Entertainment | Competition

'It’s not just my voice, it’s a gift from my tupuna'

Whakaata Māori entertainment series 5 Minutes of Fame gives undiscovered talent from all throughout Aotearoa one shot at becoming a star.

After several weeks of competition, hundreds of contestants have been narrowed down to just eight kaiwaiata, who will participate in the semi-final round two, next week.

Ellaphon Tauariki is a competitor who hails from Ngāti Whātua and says the competition is more about connecting with whānau from across the motu.

“The beauty of being part of this show is seeing both rangatahi and old people, our veterans enjoy their time on stage. For me, it's a privilege to see and be a part of something like this.”

He says that having a whānau with musical history has been beneficial, as they continue to offer him useful criticism and support him in his goal of showcasing his abilities to sing.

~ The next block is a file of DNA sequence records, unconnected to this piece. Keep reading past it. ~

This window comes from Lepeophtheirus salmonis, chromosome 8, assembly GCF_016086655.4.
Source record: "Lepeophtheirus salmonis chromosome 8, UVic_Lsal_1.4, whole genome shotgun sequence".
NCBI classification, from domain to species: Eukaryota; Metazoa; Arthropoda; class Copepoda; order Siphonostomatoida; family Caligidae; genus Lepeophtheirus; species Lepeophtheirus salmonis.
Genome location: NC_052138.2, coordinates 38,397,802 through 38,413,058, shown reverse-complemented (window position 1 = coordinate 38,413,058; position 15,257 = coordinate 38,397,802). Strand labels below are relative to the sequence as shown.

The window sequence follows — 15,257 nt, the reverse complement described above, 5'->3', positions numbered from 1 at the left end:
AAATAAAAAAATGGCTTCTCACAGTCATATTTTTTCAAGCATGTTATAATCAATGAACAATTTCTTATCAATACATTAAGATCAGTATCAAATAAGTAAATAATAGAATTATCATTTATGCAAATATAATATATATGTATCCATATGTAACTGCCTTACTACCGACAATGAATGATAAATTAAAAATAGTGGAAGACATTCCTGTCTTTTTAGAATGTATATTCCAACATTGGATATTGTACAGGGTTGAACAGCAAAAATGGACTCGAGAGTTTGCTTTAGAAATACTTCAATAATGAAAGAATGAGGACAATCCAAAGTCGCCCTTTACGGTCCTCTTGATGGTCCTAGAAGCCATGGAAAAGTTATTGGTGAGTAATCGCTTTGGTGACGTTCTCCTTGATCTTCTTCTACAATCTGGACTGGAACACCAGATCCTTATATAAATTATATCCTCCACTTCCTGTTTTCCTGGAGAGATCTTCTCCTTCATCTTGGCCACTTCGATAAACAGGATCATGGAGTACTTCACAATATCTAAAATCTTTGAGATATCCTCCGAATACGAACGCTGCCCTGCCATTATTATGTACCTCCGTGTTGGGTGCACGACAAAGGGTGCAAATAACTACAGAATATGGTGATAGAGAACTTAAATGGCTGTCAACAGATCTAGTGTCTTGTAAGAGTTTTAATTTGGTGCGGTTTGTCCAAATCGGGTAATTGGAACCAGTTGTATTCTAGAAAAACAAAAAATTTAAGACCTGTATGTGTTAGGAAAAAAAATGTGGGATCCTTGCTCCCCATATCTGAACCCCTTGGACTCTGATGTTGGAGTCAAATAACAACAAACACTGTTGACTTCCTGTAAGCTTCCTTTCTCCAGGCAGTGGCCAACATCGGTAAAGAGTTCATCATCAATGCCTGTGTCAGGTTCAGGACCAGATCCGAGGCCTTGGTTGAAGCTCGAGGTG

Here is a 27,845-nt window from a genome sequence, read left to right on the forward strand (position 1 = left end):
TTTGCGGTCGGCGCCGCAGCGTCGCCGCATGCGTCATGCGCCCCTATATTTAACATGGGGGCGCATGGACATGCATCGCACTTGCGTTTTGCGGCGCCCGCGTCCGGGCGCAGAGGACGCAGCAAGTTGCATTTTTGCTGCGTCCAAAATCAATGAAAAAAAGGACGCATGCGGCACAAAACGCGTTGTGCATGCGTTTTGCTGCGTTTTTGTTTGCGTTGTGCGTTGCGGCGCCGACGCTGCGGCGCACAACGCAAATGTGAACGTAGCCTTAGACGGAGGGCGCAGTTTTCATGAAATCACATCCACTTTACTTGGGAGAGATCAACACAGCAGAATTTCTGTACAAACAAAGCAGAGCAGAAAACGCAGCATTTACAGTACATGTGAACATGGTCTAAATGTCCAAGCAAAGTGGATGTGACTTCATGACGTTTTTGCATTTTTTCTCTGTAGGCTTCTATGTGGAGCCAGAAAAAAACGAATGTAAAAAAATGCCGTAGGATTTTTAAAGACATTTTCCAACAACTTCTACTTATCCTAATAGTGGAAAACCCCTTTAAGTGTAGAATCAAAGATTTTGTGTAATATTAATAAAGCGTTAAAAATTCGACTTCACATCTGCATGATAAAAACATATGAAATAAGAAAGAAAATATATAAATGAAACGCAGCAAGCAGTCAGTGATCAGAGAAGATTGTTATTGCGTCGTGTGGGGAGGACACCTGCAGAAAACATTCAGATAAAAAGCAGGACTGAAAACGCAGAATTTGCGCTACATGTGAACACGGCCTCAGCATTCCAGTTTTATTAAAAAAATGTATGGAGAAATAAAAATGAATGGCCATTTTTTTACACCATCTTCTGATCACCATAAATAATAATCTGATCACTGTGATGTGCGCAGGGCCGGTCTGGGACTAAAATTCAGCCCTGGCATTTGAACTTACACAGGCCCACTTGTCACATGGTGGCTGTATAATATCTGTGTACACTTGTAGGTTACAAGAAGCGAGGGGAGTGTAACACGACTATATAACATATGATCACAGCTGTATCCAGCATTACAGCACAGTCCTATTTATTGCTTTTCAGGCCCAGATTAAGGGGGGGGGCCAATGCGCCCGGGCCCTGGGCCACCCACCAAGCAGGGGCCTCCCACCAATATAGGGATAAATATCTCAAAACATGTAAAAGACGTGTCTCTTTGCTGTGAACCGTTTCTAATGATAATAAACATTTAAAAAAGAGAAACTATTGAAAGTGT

“My whānau pretty much forced me to audition and, if it wasn't for them, it would have been a difficult journey.

Ellaphon Tauariki ready for more than just five minutes of fame.

Overcoming insecurities

Every one of my whānau members, friends too can sing amazingly and they continue to inspire me to be on this entertainment show”.

According to Tauariki, the hardest aspect of it all is facing and overcoming one's own insecurities, despite the fact that the programme and its audience are great and incredibly encouraging.

“When the judges criticise us, anxiety shoots up, especially when you're standing next to the fellow you're opposing.

“Every time they call our names out, it's scary but I know that those are the parts that teach us to be better singers next time.”

He says that in his perspective, showcasing everyone's talents is the most crucial aspect of 5 Minutes of Fame, as everyone not only performs for themselves but also for their whānau.

“Our voices are the stories of our tupuna, they gifted them to us for a reason, and that is why I encourage everyone to give it a go and showcase their talents.

“It's not their gifts to hold on to, it's there to share and that's what I genuinely believe.”

Te Rito